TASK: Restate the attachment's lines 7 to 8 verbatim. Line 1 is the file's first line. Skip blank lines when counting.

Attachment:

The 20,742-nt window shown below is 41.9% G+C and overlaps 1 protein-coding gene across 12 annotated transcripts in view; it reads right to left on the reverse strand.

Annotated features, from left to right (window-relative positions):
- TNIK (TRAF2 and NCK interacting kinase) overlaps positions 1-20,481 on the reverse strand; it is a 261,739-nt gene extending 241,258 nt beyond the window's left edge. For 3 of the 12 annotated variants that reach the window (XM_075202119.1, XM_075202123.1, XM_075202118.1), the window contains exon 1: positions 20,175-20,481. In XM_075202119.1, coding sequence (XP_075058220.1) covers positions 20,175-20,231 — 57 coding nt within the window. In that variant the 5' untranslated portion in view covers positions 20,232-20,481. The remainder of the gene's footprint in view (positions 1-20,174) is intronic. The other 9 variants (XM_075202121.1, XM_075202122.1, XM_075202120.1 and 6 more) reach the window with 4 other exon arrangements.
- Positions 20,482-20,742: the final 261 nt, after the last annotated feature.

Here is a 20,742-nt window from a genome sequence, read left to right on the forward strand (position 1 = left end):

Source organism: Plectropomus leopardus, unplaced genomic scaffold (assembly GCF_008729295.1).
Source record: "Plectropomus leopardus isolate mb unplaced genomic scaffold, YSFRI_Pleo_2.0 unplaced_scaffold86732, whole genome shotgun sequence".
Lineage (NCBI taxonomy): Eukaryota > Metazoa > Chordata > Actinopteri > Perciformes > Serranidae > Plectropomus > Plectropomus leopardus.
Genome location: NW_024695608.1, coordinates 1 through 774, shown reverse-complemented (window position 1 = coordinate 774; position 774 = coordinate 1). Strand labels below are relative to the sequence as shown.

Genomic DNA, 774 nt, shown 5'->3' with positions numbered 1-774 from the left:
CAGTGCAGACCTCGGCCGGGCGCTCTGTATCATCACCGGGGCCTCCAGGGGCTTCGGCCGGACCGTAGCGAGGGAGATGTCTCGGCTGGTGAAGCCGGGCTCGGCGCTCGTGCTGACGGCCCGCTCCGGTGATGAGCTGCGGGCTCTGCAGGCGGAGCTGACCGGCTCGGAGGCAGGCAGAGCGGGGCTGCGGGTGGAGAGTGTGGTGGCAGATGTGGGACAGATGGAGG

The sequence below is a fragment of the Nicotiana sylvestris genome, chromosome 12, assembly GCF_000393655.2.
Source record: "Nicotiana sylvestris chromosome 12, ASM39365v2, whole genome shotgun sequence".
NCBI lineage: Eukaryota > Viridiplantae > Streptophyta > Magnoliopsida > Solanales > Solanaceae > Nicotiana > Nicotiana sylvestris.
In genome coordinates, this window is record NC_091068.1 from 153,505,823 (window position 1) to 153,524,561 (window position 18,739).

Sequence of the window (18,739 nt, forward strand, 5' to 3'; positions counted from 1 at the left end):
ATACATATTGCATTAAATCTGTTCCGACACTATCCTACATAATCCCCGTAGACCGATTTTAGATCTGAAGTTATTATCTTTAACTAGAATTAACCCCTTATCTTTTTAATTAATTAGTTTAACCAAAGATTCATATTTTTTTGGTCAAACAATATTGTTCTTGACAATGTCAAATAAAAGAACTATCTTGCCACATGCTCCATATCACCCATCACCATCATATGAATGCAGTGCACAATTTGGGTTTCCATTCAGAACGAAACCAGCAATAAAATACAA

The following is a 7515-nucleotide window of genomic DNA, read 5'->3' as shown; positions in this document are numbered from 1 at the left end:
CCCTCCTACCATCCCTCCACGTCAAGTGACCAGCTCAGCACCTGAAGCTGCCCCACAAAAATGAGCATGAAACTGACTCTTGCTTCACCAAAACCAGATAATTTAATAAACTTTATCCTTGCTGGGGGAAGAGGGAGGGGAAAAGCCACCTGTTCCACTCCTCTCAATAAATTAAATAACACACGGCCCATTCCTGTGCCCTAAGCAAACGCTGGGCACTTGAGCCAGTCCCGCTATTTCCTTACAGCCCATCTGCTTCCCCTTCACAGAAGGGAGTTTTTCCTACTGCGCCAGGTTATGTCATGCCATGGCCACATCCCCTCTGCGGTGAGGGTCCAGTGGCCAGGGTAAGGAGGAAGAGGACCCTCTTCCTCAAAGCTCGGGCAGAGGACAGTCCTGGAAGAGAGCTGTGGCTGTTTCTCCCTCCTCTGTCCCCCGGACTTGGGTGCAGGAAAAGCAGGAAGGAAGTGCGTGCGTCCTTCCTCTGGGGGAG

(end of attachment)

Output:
Source record: "Plectropomus leopardus isolate mb unplaced genomic scaffold, YSFRI_Pleo_2.0 unplaced_scaffold86732, whole genome shotgun sequence".
Lineage (NCBI taxonomy): Eukaryota > Metazoa > Chordata > Actinopteri > Perciformes > Serranidae > Plectropomus > Plectropomus leopardus.